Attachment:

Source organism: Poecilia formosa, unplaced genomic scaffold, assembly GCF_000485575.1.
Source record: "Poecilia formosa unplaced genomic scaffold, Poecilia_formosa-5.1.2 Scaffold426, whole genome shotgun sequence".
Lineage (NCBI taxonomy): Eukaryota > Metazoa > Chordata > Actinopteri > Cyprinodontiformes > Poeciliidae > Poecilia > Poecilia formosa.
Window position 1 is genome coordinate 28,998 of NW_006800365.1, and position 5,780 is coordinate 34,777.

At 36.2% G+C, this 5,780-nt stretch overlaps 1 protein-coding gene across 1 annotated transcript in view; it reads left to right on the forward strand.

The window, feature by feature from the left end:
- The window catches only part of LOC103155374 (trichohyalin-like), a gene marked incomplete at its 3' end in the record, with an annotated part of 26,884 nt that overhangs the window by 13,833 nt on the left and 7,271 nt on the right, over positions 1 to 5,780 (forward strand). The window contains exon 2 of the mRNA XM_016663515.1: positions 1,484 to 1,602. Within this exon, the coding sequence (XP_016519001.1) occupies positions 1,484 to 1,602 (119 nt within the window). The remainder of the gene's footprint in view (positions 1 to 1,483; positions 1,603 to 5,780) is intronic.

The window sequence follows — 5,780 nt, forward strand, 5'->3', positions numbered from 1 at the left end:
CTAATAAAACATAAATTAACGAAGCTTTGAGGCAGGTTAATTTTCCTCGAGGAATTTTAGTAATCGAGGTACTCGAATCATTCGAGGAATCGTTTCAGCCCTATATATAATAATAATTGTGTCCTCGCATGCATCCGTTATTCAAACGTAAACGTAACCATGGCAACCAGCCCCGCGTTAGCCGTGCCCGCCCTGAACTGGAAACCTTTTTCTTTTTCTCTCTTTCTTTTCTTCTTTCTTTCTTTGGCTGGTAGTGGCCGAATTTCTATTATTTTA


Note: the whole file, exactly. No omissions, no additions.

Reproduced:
Source organism: Poecilia formosa, unplaced genomic scaffold, assembly GCF_000485575.1.
Source record: "Poecilia formosa unplaced genomic scaffold, Poecilia_formosa-5.1.2 Scaffold426, whole genome shotgun sequence".
Lineage (NCBI taxonomy): Eukaryota > Metazoa > Chordata > Actinopteri > Cyprinodontiformes > Poeciliidae > Poecilia > Poecilia formosa.
Window position 1 is genome coordinate 28,998 of NW_006800365.1, and position 5,780 is coordinate 34,777.

At 36.2% G+C, this 5,780-nt stretch overlaps 1 protein-coding gene across 1 annotated transcript in view; it reads left to right on the forward strand.

The window, feature by feature from the left end:
- The window catches only part of LOC103155374 (trichohyalin-like), a gene marked incomplete at its 3' end in the record, with an annotated part of 26,884 nt that overhangs the window by 13,833 nt on the left and 7,271 nt on the right, over positions 1 to 5,780 (forward strand). The window contains exon 2 of the mRNA XM_016663515.1: positions 1,484 to 1,602. Within this exon, the coding sequence (XP_016519001.1) occupies positions 1,484 to 1,602 (119 nt within the window). The remainder of the gene's footprint in view (positions 1 to 1,483; positions 1,603 to 5,780) is intronic.

The window sequence follows — 5,780 nt, forward strand, 5'->3', positions numbered from 1 at the left end:
CTAATAAAACATAAATTAACGAAGCTTTGAGGCAGGTTAATTTTCCTCGAGGAATTTTAGTAATCGAGGTACTCGAATCATTCGAGGAATCGTTTCAGCCCTATATATAATAATAATTGTGTCCTCGCATGCATCCGTTATTCAAACGTAAACGTAACCATGGCAACCAGCCCCGCGTTAGCCGTGCCCGCCCTGAACTGGAAACCTTTTTCTTTTTCTCTCTTTCTTTTCTTCTTTCTTTCTTTGGCTGGTAGTGGCCGAATTTCTATTATTTTA